April 16 (UPI) — The urge for kids to buy junk food is made at a gut-level, triggered by elaborate marketing designed by the product’s manufacturer, a new study says.
A new marketing intervention, however, has shown to reduce that desire and cut boys daily purchases of unhealthy foods and drinks by 31 percent, according to research published Monday in Nature Human Behavior.
“Food marketing is deliberately designed to create positive emotional associations with junk food, to connect it with feelings of happiness and fun,” Christopher J. Bryan, a researcher at University of Chicago and study author, said in news release.
“One of the most exciting things is that we got kids to have a more negative immediate gut reaction to junk food and junk food marketing, and a more positive immediate gut reaction to healthy foods,” Bryan said.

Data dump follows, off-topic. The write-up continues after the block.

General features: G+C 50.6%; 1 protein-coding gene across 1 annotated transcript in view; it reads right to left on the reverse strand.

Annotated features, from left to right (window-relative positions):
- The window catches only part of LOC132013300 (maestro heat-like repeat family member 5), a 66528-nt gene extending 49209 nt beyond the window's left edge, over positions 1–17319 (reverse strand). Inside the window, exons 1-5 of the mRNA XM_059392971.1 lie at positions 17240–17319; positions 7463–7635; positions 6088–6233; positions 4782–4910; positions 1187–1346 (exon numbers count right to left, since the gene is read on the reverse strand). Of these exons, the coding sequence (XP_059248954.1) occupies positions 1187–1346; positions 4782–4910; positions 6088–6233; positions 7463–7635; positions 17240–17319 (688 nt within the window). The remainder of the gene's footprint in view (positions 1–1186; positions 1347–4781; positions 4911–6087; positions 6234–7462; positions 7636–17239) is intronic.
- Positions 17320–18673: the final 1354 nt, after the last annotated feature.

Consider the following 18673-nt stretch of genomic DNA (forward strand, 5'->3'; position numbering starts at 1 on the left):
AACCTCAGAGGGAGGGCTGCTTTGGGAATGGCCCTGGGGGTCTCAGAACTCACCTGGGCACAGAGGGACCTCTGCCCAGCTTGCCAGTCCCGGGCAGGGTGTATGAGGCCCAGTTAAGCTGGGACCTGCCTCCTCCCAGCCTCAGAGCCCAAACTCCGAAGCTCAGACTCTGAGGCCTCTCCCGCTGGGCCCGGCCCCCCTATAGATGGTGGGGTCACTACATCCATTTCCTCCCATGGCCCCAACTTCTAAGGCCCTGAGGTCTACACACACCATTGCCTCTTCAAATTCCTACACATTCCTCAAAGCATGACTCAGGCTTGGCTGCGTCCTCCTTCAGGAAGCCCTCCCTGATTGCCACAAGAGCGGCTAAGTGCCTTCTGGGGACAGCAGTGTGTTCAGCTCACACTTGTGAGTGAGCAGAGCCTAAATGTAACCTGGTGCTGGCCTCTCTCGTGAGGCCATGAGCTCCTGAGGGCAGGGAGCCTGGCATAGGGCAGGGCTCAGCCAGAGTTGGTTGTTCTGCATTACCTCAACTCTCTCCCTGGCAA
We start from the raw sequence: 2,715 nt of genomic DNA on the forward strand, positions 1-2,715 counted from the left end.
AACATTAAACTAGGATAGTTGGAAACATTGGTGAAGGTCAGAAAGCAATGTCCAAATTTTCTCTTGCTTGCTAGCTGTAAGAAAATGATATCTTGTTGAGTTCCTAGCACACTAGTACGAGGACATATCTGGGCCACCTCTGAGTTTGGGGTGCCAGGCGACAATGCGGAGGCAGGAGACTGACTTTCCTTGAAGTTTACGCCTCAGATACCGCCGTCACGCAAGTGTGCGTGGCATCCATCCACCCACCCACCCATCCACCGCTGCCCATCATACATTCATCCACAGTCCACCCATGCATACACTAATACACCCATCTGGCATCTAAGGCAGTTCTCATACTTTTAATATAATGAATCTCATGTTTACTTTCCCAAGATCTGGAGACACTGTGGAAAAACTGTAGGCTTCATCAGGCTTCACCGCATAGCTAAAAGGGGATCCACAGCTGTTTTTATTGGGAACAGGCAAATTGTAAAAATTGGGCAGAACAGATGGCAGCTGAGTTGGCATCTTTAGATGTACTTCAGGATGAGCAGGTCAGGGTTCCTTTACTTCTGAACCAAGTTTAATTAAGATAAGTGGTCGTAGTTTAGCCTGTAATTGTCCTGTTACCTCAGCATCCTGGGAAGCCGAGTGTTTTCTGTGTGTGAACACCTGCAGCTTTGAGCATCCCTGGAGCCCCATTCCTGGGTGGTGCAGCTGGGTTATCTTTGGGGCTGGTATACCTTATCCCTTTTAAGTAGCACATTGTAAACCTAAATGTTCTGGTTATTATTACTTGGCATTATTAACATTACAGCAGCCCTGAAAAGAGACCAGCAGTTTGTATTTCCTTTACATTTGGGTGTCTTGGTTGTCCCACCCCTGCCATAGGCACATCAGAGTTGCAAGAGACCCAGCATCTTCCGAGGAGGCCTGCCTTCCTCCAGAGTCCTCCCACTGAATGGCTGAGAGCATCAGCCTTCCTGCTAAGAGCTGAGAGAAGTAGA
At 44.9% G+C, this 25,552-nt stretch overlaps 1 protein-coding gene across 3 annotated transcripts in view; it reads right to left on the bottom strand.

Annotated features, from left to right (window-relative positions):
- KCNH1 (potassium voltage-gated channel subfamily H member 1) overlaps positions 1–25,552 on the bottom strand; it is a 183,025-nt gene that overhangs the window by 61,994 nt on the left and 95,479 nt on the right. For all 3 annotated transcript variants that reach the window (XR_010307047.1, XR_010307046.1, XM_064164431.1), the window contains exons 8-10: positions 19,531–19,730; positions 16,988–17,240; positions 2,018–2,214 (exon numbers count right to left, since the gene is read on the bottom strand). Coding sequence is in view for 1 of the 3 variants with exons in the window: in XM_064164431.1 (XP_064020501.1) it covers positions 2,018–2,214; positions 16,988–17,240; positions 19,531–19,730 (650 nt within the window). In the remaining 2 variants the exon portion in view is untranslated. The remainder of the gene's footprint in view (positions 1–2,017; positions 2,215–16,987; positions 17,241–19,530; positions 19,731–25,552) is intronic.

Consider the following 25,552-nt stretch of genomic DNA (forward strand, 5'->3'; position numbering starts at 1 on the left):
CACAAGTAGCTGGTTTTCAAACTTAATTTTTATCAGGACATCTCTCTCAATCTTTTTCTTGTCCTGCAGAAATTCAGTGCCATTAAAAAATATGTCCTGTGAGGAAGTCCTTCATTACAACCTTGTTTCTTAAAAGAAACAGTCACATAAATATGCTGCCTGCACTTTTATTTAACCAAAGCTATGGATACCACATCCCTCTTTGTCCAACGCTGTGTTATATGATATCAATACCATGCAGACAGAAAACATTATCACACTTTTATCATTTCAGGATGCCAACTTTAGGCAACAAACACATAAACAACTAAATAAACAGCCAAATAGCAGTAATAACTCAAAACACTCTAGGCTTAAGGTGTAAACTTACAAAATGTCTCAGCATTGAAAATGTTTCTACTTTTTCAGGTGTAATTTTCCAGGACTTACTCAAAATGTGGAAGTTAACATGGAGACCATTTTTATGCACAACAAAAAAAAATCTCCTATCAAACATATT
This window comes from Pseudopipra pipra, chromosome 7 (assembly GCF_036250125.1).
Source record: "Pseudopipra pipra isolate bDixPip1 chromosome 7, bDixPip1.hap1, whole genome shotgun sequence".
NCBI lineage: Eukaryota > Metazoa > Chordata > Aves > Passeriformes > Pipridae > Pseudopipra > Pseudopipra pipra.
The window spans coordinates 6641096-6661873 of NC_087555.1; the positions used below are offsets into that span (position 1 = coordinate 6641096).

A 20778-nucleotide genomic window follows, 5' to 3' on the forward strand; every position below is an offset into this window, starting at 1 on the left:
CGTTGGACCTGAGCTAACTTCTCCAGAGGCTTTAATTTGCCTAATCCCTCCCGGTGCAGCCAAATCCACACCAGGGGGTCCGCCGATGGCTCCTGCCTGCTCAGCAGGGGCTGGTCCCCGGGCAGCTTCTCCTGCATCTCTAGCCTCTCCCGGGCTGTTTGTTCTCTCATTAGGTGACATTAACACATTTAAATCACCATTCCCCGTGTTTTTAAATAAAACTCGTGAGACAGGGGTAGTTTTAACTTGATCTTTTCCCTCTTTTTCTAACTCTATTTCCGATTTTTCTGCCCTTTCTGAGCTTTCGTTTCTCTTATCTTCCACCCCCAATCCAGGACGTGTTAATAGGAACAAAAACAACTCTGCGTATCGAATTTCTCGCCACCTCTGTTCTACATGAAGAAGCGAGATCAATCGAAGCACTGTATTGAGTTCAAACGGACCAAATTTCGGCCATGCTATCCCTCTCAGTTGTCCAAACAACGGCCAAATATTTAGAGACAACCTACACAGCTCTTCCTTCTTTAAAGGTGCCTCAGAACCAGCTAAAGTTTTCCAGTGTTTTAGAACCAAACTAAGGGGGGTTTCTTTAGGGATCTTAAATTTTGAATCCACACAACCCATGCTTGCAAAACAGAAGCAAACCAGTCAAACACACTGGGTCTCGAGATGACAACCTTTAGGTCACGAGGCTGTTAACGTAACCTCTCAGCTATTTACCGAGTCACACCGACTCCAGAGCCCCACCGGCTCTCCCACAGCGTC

To counter this effect, the researchers introduced a group of eighth graders in Texas to the techniques emotionally-charged marketing techniques junk food companies used to manipulate kids purchasing decisions. This helped reinforce negative depictions of junk food marketing material and, by association, the products themselves.
This intervention, in turn, helped the boys develop a negative gut reaction when looking at junk foods.
While the intervention didn’t show immediate effects on the junk food purchasing habits of girls, it was clear they responded to junk foods with a negative gut reaction, as well.
“What we’ve done is turn that around on the food marketers by exposing manipulation to teenagers, triggering their natural strong aversion to being controlled by adults,” Bryan said. “If we could make more kids aware of that, it might make a real difference.”